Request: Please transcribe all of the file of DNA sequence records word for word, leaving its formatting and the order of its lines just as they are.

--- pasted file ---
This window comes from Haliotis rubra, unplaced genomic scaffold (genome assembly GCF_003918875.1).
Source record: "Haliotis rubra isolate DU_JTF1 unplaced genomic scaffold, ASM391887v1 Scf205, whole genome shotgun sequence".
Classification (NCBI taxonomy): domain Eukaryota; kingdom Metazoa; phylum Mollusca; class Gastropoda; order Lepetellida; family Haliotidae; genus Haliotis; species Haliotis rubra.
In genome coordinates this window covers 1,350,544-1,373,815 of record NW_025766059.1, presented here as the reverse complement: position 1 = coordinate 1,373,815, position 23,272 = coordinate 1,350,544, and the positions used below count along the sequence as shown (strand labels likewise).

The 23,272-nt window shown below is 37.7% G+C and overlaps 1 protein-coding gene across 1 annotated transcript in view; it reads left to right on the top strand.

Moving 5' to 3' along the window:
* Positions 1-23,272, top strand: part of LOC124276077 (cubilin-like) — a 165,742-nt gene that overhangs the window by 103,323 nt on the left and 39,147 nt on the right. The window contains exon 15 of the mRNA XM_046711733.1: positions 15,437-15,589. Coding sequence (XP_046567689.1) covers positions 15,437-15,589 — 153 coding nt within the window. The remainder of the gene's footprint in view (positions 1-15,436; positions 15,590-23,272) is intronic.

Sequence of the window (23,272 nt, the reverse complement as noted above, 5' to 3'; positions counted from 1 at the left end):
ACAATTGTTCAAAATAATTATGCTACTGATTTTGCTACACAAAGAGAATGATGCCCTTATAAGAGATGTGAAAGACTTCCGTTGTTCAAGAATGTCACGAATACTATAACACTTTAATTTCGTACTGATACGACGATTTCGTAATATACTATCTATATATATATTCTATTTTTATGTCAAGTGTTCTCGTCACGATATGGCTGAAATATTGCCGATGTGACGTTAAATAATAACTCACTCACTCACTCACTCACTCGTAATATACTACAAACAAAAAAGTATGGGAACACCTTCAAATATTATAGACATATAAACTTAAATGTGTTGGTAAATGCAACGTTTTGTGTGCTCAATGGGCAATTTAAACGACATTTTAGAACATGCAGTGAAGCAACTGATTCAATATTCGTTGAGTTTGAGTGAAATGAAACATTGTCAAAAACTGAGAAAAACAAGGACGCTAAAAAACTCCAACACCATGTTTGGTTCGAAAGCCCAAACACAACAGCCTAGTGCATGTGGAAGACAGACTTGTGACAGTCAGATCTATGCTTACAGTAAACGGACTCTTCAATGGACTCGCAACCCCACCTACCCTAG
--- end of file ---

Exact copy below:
This window comes from Haliotis rubra, unplaced genomic scaffold (genome assembly GCF_003918875.1).
Source record: "Haliotis rubra isolate DU_JTF1 unplaced genomic scaffold, ASM391887v1 Scf205, whole genome shotgun sequence".
Classification (NCBI taxonomy): domain Eukaryota; kingdom Metazoa; phylum Mollusca; class Gastropoda; order Lepetellida; family Haliotidae; genus Haliotis; species Haliotis rubra.
In genome coordinates this window covers 1,350,544-1,373,815 of record NW_025766059.1, presented here as the reverse complement: position 1 = coordinate 1,373,815, position 23,272 = coordinate 1,350,544, and the positions used below count along the sequence as shown (strand labels likewise).

The 23,272-nt window shown below is 37.7% G+C and overlaps 1 protein-coding gene across 1 annotated transcript in view; it reads left to right on the top strand.

Moving 5' to 3' along the window:
* Positions 1-23,272, top strand: part of LOC124276077 (cubilin-like) — a 165,742-nt gene that overhangs the window by 103,323 nt on the left and 39,147 nt on the right. The window contains exon 15 of the mRNA XM_046711733.1: positions 15,437-15,589. Coding sequence (XP_046567689.1) covers positions 15,437-15,589 — 153 coding nt within the window. The remainder of the gene's footprint in view (positions 1-15,436; positions 15,590-23,272) is intronic.

Sequence of the window (23,272 nt, the reverse complement as noted above, 5' to 3'; positions counted from 1 at the left end):
ACAATTGTTCAAAATAATTATGCTACTGATTTTGCTACACAAAGAGAATGATGCCCTTATAAGAGATGTGAAAGACTTCCGTTGTTCAAGAATGTCACGAATACTATAACACTTTAATTTCGTACTGATACGACGATTTCGTAATATACTATCTATATATATATTCTATTTTTATGTCAAGTGTTCTCGTCACGATATGGCTGAAATATTGCCGATGTGACGTTAAATAATAACTCACTCACTCACTCACTCACTCGTAATATACTACAAACAAAAAAGTATGGGAACACCTTCAAATATTATAGACATATAAACTTAAATGTGTTGGTAAATGCAACGTTTTGTGTGCTCAATGGGCAATTTAAACGACATTTTAGAACATGCAGTGAAGCAACTGATTCAATATTCGTTGAGTTTGAGTGAAATGAAACATTGTCAAAAACTGAGAAAAACAAGGACGCTAAAAAACTCCAACACCATGTTTGGTTCGAAAGCCCAAACACAACAGCCTAGTGCATGTGGAAGACAGACTTGTGACAGTCAGATCTATGCTTACAGTAAACGGACTCTTCAATGGACTCGCAACCCCACCTACCCTAG